Helmut Gröttrup

From Wikipedia, the free encyclopedia
Jump to: navigation, search

Helmut Gröttrup (12 February 1916–5 July 1981) was a German electrical engineer. He was born in Cologne and died in Munich. He was an assistant of Wernher von Braun in the V-2 rocket-project. Gröttrup was responsible for the radio guidance system.[citation needed] After the war, he worked in the Soviet rocketry program.

After returning from Russia, he invented the chip card.

Soviet program[edit]

After World War II, Gröttrup decided to work with the Soviet rocketry program, hoping to be its leader rather than an underling of von Braun (with whom he had personality conflicts).[1] From September 9, 1945 through October 22, 1946, Gröttrup worked under the supervision of Sergey Korolyov in the Soviet Occupation Zone. Then, all scientists and engineers working for the SU were unexpectedly moved to the USSR by train along with their families as part of Operation Osoaviakhim.[citation needed]

Gröttrup helped Korolev with the R-1 project, a recreation of the V-2 missile using Russian manufacturing and materials. At Kapustin Yar, he helped Korolev supervise the launching of 20 rebuilt V-2 rockets. As a reality check on Korolev's missile proposals, Defence Minister Dmitriy Ustinov asked Gröttrup and his small team to design several new missile systems, including the R-10 (G-1), R-12 (G-2), and the R-14(G-4) which was similar to the A9/A10 long range missile von Braun designed during the war.[citation needed] Gröttrup was also asked to consult on the R-13 (G-3) cruise missile. None of these projects went beyond the design stage, but some ideas were incorporated in the R-2 and R-5 missile systems.[citation needed]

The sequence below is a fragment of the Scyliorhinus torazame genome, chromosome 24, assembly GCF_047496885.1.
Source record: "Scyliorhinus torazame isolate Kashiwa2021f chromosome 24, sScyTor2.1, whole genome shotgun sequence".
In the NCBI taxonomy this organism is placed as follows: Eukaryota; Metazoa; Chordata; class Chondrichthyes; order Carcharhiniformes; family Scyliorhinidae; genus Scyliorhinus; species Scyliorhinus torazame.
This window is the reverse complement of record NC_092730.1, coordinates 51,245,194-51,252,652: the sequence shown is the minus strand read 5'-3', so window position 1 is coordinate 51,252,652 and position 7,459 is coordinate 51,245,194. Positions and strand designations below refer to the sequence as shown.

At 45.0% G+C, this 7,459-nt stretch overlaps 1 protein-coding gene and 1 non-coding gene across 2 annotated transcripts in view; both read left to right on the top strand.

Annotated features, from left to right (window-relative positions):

Return to Germany[edit]

On November 22, 1953, Gröttrup was returned to Germany. For security reasons, German specialists were not allowed to work on important missile technologies after 1951, but they were kept in the USSR for a 1.5 year "cooling off" period so they could not give timely information to British or American intelligence. Gröttrup and a few other scientists were kept even longer, because of their important position and concern that they would move to West Germany.[2]

Back in Germany, Gröttrup worked for SEL (Standard Elektrik Lorenz) in Stuttgart (1955–1958). Later he became an inventor and developed the chip card together with Jürgen Dethloff. Several patents were filed in 1968 and 1969 and granted later-on, such as US3678250,[3] GB1317915,[4] GB1318850.[5] From 1970, he worked for Giesecke & Devrient for chip cards and banknote processing systems.[citation needed]

See also[edit]

References[edit]

Further reading[edit]

External links[edit]